As the real estate market rides through the current downturn in the economy, Fitch Ratings is anticipating defaults and loan modifications to continue at least in the short term, and as an result of this, the rating agency also predicts that the number of interest shortfalls will likely rise in CMBS deals.
"With many REO loans resolving and a lot more loans going delinquent, there has been an increased volume of shortfalls that could potentially cause some rating actions to occur," said Erin Stafford, a Fitch analyst.
In most CMBS transactions, interest is distributed to the bondholders sequentially. If there is not enough interest available to pay all the certificates, a shortfall occurs in the most subordinate class of the deal. The amount of total interest shortfall determines the number of classes affected, because there will not be sufficient money to cover for the scheduled interest payments.
Fitch said that most of these shortfalls are caused by loans that experienced appraisal reduction, a process introduced to CMBS deals to limit the amount of interest advanced on a delinquent or defaulted mortgage when the collateral value has gone down.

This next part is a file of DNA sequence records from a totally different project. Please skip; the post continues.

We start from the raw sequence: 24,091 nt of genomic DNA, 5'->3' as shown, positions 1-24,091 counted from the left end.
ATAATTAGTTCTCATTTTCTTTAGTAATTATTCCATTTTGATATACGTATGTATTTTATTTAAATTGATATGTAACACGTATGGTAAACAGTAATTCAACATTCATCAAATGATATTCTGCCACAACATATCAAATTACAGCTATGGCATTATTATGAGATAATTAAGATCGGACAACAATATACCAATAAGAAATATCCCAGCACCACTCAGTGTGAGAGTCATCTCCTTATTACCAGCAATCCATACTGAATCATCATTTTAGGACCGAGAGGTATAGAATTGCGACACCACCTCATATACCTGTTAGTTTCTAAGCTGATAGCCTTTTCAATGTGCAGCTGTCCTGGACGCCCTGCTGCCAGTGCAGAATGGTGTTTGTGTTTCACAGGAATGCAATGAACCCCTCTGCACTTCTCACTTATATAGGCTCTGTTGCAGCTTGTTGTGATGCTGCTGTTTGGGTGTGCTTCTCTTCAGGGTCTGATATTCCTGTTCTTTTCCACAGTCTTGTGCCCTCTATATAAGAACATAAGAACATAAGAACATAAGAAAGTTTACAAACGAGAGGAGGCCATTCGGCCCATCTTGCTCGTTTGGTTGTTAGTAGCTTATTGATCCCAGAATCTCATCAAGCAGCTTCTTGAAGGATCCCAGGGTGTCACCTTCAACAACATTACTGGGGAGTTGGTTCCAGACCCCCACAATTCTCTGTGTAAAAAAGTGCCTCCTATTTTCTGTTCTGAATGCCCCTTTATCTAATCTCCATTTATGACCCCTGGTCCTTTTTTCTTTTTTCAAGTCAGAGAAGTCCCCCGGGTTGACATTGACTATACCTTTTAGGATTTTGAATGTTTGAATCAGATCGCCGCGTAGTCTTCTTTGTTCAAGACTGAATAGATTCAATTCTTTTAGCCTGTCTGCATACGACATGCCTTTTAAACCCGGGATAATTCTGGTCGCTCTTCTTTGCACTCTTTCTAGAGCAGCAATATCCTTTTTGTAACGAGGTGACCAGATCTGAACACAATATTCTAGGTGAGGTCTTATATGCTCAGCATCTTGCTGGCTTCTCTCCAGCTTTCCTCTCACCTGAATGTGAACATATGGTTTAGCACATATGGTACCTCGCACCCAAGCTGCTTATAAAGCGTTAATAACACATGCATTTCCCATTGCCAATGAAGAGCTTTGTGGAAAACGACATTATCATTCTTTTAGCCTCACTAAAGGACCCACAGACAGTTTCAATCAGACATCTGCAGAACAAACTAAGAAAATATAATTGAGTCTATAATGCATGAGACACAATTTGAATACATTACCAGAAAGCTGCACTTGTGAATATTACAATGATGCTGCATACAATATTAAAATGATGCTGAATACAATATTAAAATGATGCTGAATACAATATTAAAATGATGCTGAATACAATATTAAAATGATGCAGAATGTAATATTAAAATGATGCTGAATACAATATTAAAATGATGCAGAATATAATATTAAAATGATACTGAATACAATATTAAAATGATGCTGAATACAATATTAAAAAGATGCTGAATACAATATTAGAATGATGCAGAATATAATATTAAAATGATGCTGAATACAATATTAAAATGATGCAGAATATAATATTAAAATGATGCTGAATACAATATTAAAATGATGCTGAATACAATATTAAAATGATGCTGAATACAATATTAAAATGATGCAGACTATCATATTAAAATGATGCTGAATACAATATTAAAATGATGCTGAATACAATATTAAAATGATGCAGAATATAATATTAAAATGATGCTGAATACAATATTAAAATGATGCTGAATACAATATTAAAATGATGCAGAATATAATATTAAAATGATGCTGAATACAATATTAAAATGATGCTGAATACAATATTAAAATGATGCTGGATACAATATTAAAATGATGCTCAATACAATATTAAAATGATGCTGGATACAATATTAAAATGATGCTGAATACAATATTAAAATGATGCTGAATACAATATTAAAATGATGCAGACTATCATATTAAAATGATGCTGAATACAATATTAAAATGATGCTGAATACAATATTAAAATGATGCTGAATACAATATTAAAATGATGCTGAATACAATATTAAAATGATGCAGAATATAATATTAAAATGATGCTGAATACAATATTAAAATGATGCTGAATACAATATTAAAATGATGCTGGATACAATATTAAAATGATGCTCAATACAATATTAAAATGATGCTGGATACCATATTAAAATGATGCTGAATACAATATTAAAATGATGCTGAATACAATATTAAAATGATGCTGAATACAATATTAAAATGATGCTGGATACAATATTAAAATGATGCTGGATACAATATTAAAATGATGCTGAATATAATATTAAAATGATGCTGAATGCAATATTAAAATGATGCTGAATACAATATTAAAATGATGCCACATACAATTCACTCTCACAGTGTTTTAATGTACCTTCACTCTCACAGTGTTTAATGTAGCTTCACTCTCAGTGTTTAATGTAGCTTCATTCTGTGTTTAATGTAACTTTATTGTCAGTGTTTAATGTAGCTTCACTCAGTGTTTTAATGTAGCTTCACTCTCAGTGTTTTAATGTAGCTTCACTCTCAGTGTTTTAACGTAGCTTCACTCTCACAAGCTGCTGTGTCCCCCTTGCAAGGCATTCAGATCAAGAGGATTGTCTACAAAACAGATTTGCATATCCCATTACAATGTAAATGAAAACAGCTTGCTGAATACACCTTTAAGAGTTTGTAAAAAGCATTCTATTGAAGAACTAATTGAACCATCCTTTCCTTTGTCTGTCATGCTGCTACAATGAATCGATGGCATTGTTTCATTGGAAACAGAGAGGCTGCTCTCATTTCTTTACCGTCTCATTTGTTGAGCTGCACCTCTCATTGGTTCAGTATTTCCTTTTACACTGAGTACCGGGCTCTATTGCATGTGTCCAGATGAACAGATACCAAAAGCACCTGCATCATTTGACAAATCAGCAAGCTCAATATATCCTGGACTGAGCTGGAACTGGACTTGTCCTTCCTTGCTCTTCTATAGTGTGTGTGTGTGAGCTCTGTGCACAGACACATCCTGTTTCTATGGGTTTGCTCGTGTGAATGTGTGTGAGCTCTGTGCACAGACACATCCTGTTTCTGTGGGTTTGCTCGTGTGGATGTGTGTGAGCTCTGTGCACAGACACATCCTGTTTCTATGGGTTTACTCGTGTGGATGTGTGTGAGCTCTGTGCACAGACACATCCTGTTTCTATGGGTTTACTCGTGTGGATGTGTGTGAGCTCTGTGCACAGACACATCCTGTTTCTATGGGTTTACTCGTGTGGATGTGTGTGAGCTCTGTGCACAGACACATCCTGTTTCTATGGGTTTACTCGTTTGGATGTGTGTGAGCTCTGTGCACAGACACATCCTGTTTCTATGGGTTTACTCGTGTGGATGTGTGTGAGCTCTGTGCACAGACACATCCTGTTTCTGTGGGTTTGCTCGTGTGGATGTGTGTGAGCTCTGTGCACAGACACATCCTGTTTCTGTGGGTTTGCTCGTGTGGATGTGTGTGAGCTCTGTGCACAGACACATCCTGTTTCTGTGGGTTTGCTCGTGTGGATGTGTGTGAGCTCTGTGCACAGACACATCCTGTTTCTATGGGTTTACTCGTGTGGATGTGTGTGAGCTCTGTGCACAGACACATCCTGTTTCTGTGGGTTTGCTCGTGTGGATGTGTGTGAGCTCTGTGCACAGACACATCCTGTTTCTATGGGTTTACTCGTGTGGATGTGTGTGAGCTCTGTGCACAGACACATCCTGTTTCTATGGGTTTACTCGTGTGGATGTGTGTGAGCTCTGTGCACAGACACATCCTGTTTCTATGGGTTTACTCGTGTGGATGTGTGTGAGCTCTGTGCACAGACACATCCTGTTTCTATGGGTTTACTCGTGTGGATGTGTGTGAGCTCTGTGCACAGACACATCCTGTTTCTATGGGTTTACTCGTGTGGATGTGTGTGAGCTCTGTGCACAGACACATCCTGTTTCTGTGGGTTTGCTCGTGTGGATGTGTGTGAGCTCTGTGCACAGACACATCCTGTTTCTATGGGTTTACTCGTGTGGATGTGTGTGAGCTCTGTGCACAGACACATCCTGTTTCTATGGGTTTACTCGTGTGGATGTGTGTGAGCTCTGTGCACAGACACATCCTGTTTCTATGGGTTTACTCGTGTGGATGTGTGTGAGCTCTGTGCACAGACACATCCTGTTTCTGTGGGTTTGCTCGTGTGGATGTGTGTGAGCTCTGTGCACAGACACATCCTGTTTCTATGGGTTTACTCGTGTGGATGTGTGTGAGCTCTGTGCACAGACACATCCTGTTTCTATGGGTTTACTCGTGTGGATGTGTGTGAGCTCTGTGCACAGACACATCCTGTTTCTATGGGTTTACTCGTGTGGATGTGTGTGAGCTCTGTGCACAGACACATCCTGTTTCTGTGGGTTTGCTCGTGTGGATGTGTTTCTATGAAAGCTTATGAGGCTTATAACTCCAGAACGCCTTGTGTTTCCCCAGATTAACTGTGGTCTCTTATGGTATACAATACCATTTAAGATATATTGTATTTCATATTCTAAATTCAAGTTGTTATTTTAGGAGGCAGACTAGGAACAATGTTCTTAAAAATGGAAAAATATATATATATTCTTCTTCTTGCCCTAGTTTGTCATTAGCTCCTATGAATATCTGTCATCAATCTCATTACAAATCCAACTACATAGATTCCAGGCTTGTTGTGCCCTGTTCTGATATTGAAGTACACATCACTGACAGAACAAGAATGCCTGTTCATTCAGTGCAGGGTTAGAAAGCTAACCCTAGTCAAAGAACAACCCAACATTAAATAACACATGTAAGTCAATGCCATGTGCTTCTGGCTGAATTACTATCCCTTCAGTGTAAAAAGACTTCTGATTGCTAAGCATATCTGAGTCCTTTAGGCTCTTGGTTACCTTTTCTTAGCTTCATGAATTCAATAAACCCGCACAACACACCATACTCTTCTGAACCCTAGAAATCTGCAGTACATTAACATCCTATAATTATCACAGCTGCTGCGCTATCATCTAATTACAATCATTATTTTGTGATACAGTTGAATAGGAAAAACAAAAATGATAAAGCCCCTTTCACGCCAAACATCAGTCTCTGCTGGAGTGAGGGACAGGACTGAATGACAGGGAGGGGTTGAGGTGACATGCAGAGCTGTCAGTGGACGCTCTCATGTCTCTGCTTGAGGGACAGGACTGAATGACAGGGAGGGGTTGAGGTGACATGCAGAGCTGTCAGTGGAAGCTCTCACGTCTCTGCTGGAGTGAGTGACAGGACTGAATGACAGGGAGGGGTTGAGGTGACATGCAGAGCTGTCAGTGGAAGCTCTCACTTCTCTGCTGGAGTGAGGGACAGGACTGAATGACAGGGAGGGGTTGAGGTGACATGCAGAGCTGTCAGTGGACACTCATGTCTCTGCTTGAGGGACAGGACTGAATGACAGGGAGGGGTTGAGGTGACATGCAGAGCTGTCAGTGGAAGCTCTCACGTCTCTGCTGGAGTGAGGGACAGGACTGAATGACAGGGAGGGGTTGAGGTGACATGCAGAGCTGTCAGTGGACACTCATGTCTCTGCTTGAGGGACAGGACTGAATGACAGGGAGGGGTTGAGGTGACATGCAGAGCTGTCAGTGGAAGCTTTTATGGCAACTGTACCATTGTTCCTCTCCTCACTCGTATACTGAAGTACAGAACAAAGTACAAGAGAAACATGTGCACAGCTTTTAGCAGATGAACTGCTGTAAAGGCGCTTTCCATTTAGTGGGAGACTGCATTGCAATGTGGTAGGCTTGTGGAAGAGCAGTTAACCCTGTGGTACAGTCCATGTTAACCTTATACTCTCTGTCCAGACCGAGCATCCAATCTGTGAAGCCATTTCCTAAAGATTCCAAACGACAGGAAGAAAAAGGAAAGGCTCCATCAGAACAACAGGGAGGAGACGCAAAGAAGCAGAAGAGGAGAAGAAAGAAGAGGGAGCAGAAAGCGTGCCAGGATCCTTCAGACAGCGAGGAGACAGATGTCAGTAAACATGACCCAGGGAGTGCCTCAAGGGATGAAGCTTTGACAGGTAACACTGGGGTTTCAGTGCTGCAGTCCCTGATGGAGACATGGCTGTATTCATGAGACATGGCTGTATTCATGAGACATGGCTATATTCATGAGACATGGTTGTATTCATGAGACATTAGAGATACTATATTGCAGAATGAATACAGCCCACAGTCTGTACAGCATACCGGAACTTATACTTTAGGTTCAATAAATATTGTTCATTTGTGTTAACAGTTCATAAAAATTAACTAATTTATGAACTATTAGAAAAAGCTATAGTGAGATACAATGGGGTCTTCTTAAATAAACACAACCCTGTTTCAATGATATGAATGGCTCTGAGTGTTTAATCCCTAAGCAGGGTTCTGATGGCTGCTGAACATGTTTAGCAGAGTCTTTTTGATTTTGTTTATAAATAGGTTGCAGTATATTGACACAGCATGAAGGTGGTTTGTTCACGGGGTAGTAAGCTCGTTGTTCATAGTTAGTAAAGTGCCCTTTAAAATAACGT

Previously, these shortfalls primarily affected primarily non-rated CMBS classes. However, there are currently an increasing number of rated classes that have experienced shortfalls.
Though these shortfalls have resulted in some lowered ratings, Fitch has not taken any of these rated classes down to D' as of yet. Downgrading a class to D' due to interest shortfalls is necessary when there is little hope of recovering the shortfall. Further, the rating actions undertaken so far were not only a result to interest shortfalls but were also a result of other credit issues within the deal.
In a recent report, the rating agency said that it "strongly recognizes the priority of interest payments in CMBS transactions." This helps Fitch distinguish between investment-grade bonds and below-investment grade bonds when figuring out when a rating action should be taken.